Why we’re talking about . . .

Crunch-time for British trade 

Is there any point promoting ‘Global Britain’ while the threat of an EU trade war lingers?

“Nothing says that we’re in the run-up to Christmas more than Brexit negotiations,” observed economists at the Dutch bank ING wryly in a recent note. This year seems to be no exception. Indeed, after a month of fruitless talks between Britain and the EU, many in the City might well think it prudent “to dust off their ‘no-deal’ Brexit analyses and examine which parts might yet apply”, said Nils Pratley in The Guardian. Matters appeared to reach a head last week when the UK negotiator, Lord Frost, threatened to trigger Article 16 of the Northern Ireland Protocol, thereby ending the trade deal covering the region. That prompted “retaliatory” threats from the EU – raising the spectre of a full-scale trade war. Both sides have since rowed back, said Hans Von Der Burchard on Politico. Seemingly more upbeat about the chances of rapprochement, the EU negotiator, Maros Šefcovic, said the Commission would hold fire as talks continued this week. But the situation remains tense.

The EU row has taken the shine off the Government’s latest plan to boost overseas trade. The 12-point “Made in the UK, Sold to The World” scheme aims to boost exports in goods and services from £600bn last year to £1trn by helping UK companies to “unleash their full exporting potential”, said BBC Business. But the elephant in the room, the Institute of Directors observed, is Brexit. The EU, after all, remains the UK’s largest export market. Boris Johnson outlined his vision of “Global Britain” in a speech at the Mansion House this week. And it was “a meaningless bit of boosterism”, said The Independent. The PM, to his credit, “recognises the need to build alliances”. But, as a consequence of Britain’s “increasingly poor international reputation”, key partnerships are actually “growing weaker, not stronger”.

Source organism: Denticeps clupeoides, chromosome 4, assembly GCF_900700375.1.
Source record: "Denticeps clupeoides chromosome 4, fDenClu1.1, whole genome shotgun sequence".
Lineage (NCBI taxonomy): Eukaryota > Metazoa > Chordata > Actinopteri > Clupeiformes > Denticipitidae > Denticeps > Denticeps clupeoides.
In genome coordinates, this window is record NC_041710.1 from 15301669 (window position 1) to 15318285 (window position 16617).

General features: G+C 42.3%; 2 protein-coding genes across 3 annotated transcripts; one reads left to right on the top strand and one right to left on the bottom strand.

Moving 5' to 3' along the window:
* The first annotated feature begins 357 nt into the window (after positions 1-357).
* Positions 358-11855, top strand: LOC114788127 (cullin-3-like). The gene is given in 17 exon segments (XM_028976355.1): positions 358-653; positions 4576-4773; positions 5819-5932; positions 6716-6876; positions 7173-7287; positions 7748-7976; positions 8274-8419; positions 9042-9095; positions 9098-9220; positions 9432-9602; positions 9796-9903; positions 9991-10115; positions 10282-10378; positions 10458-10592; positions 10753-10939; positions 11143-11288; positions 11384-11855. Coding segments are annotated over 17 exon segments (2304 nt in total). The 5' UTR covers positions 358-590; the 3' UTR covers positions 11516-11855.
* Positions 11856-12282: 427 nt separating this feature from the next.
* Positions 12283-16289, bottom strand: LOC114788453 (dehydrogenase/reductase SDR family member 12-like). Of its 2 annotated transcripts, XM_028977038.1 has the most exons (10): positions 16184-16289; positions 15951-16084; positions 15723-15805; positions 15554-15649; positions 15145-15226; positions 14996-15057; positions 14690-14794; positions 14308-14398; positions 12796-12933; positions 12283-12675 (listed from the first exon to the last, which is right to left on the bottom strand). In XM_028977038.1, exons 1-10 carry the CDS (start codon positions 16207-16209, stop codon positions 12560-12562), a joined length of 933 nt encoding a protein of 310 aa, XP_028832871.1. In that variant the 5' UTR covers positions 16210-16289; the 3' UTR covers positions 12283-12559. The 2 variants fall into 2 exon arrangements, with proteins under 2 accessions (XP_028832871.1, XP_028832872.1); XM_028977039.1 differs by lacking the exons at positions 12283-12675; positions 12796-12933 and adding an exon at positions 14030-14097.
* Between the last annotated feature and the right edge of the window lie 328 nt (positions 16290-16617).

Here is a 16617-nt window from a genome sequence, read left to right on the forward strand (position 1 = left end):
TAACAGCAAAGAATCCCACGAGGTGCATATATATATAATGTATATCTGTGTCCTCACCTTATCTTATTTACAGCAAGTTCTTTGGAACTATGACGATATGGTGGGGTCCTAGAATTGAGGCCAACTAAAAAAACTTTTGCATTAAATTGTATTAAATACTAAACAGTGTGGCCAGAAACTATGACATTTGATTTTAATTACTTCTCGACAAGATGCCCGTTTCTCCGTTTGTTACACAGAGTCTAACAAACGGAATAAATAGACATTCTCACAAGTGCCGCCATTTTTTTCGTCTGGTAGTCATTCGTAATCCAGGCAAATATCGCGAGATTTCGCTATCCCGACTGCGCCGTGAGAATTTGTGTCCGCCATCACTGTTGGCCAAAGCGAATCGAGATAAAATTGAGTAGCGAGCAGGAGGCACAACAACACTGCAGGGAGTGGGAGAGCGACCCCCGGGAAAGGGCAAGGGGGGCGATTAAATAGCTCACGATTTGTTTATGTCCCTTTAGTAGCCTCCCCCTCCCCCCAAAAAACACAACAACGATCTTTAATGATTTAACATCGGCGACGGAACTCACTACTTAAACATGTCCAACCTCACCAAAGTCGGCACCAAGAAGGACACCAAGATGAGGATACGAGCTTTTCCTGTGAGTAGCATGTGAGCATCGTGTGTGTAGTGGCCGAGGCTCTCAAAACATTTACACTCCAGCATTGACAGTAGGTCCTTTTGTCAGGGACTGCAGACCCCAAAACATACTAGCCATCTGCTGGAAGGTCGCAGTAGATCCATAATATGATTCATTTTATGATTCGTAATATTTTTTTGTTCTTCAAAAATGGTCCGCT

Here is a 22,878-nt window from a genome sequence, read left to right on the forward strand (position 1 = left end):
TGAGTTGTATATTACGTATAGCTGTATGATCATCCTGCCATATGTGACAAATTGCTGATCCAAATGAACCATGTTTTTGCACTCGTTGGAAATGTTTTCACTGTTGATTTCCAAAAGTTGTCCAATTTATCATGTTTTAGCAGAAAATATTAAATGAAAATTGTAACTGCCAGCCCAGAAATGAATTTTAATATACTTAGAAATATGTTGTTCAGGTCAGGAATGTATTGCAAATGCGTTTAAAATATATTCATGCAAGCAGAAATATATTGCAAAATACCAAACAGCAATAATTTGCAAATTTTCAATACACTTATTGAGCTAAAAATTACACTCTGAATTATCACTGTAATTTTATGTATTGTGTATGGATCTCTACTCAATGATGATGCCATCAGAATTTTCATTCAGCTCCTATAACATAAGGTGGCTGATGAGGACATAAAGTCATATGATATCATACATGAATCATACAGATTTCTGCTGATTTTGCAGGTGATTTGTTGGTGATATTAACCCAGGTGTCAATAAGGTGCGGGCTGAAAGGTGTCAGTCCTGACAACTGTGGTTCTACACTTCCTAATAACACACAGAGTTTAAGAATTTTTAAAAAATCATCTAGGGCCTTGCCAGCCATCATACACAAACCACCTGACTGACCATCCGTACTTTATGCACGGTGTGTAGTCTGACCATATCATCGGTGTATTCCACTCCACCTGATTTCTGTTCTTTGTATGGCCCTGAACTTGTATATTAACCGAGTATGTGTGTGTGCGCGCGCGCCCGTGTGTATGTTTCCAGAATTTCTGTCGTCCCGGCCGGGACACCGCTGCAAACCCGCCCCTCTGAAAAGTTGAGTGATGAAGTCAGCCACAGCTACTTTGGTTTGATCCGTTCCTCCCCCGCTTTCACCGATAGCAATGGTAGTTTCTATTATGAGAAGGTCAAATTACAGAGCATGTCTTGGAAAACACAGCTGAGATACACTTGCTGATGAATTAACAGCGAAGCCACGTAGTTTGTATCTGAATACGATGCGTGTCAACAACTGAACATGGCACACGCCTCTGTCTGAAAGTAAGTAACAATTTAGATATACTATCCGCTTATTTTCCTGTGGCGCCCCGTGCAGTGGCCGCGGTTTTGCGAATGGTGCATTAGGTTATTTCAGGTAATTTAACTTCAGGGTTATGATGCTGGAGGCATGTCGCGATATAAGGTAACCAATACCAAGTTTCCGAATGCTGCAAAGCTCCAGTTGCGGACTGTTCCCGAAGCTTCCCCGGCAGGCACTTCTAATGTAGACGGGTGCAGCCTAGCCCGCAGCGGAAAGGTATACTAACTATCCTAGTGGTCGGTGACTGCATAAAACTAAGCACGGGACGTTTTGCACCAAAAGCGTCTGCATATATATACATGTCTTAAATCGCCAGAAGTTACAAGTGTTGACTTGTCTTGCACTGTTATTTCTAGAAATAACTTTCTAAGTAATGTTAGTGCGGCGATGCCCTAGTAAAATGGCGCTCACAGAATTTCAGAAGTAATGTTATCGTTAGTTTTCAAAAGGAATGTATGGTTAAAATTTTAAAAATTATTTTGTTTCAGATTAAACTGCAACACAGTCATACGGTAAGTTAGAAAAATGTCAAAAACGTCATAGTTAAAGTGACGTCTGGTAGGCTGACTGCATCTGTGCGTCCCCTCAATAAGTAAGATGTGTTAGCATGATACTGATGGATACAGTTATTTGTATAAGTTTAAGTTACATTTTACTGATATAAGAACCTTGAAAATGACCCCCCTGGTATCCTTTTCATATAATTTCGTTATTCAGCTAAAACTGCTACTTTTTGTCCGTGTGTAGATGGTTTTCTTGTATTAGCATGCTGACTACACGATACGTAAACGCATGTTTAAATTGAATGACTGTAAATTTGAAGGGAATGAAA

If this Government really wants to push “Global Britain”, we will need more than “flag-waving and marketing guff”, said Matthew Lynn in The Daily Telegraph. “The trouble is we have been round this track before. David Cameron’s government had a target of hitting £1trn in exports, which was quietly forgotten when it became painfully clear there was absolutely no chance of it being met.” This latest plan doesn’t look much better. If we want to sell more to the rest of the world, we need policies “with the substance to actually make it happen”. I’d major on four: signing trade deals; targeting key industries with tax-free zones; getting our diplomats to open up markets; and turning the UK into a free trade hub for data, the world’s fastest growing traded good. All easier said than done, of course, but “a lot better than yet another slogan”.

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